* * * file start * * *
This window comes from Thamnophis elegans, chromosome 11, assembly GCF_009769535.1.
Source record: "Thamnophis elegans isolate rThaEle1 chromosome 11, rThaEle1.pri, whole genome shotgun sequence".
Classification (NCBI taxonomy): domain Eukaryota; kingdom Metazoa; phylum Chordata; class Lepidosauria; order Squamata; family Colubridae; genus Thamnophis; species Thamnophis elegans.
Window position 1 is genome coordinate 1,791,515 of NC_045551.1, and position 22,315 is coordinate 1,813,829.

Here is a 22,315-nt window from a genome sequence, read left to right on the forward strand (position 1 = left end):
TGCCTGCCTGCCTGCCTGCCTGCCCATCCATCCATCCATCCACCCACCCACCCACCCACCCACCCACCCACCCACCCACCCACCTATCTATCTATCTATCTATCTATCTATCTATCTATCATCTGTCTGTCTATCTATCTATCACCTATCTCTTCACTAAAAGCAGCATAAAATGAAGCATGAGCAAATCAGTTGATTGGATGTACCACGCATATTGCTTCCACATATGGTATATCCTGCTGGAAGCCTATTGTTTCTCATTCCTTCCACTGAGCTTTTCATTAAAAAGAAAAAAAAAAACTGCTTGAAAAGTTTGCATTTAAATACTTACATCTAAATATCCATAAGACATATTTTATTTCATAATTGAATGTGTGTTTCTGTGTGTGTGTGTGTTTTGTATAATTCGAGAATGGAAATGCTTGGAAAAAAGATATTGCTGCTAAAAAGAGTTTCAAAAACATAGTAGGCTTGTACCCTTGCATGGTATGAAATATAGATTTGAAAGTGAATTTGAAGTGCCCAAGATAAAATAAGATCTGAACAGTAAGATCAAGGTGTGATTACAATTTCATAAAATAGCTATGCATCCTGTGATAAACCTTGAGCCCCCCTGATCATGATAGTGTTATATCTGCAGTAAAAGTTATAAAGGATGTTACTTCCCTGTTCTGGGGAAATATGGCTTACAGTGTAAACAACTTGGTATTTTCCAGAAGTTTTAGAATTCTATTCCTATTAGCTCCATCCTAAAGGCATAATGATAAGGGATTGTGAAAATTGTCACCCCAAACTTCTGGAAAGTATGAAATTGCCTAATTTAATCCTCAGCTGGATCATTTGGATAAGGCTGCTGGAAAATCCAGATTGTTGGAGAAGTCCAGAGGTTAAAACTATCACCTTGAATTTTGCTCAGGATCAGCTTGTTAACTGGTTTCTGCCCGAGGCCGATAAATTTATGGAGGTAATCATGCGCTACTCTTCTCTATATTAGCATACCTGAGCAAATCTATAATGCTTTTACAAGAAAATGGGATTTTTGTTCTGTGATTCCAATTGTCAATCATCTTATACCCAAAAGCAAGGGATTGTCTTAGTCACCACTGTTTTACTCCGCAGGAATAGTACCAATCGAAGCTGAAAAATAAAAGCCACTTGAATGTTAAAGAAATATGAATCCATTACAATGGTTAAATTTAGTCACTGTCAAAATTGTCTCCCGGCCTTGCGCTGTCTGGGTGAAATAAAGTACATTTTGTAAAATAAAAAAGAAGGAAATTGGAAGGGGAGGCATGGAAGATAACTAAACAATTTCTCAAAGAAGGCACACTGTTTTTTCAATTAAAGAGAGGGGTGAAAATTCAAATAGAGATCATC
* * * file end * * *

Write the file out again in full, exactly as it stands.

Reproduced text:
This window comes from Thamnophis elegans, chromosome 11, assembly GCF_009769535.1.
Source record: "Thamnophis elegans isolate rThaEle1 chromosome 11, rThaEle1.pri, whole genome shotgun sequence".
Classification (NCBI taxonomy): domain Eukaryota; kingdom Metazoa; phylum Chordata; class Lepidosauria; order Squamata; family Colubridae; genus Thamnophis; species Thamnophis elegans.
Window position 1 is genome coordinate 1,791,515 of NC_045551.1, and position 22,315 is coordinate 1,813,829.

Here is a 22,315-nt window from a genome sequence, read left to right on the forward strand (position 1 = left end):
TGCCTGCCTGCCTGCCTGCCTGCCCATCCATCCATCCATCCACCCACCCACCCACCCACCCACCCACCCACCCACCCACCCACCTATCTATCTATCTATCTATCTATCTATCTATCTATCATCTGTCTGTCTATCTATCTATCACCTATCTCTTCACTAAAAGCAGCATAAAATGAAGCATGAGCAAATCAGTTGATTGGATGTACCACGCATATTGCTTCCACATATGGTATATCCTGCTGGAAGCCTATTGTTTCTCATTCCTTCCACTGAGCTTTTCATTAAAAAGAAAAAAAAAAACTGCTTGAAAAGTTTGCATTTAAATACTTACATCTAAATATCCATAAGACATATTTTATTTCATAATTGAATGTGTGTTTCTGTGTGTGTGTGTGTTTTGTATAATTCGAGAATGGAAATGCTTGGAAAAAAGATATTGCTGCTAAAAAGAGTTTCAAAAACATAGTAGGCTTGTACCCTTGCATGGTATGAAATATAGATTTGAAAGTGAATTTGAAGTGCCCAAGATAAAATAAGATCTGAACAGTAAGATCAAGGTGTGATTACAATTTCATAAAATAGCTATGCATCCTGTGATAAACCTTGAGCCCCCCTGATCATGATAGTGTTATATCTGCAGTAAAAGTTATAAAGGATGTTACTTCCCTGTTCTGGGGAAATATGGCTTACAGTGTAAACAACTTGGTATTTTCCAGAAGTTTTAGAATTCTATTCCTATTAGCTCCATCCTAAAGGCATAATGATAAGGGATTGTGAAAATTGTCACCCCAAACTTCTGGAAAGTATGAAATTGCCTAATTTAATCCTCAGCTGGATCATTTGGATAAGGCTGCTGGAAAATCCAGATTGTTGGAGAAGTCCAGAGGTTAAAACTATCACCTTGAATTTTGCTCAGGATCAGCTTGTTAACTGGTTTCTGCCCGAGGCCGATAAATTTATGGAGGTAATCATGCGCTACTCTTCTCTATATTAGCATACCTGAGCAAATCTATAATGCTTTTACAAGAAAATGGGATTTTTGTTCTGTGATTCCAATTGTCAATCATCTTATACCCAAAAGCAAGGGATTGTCTTAGTCACCACTGTTTTACTCCGCAGGAATAGTACCAATCGAAGCTGAAAAATAAAAGCCACTTGAATGTTAAAGAAATATGAATCCATTACAATGGTTAAATTTAGTCACTGTCAAAATTGTCTCCCGGCCTTGCGCTGTCTGGGTGAAATAAAGTACATTTTGTAAAATAAAAAAGAAGGAAATTGGAAGGGGAGGCATGGAAGATAACTAAACAATTTCTCAAAGAAGGCACACTGTTTTTTCAATTAAAGAGAGGGGTGAAAATTCAAATAGAGATCATC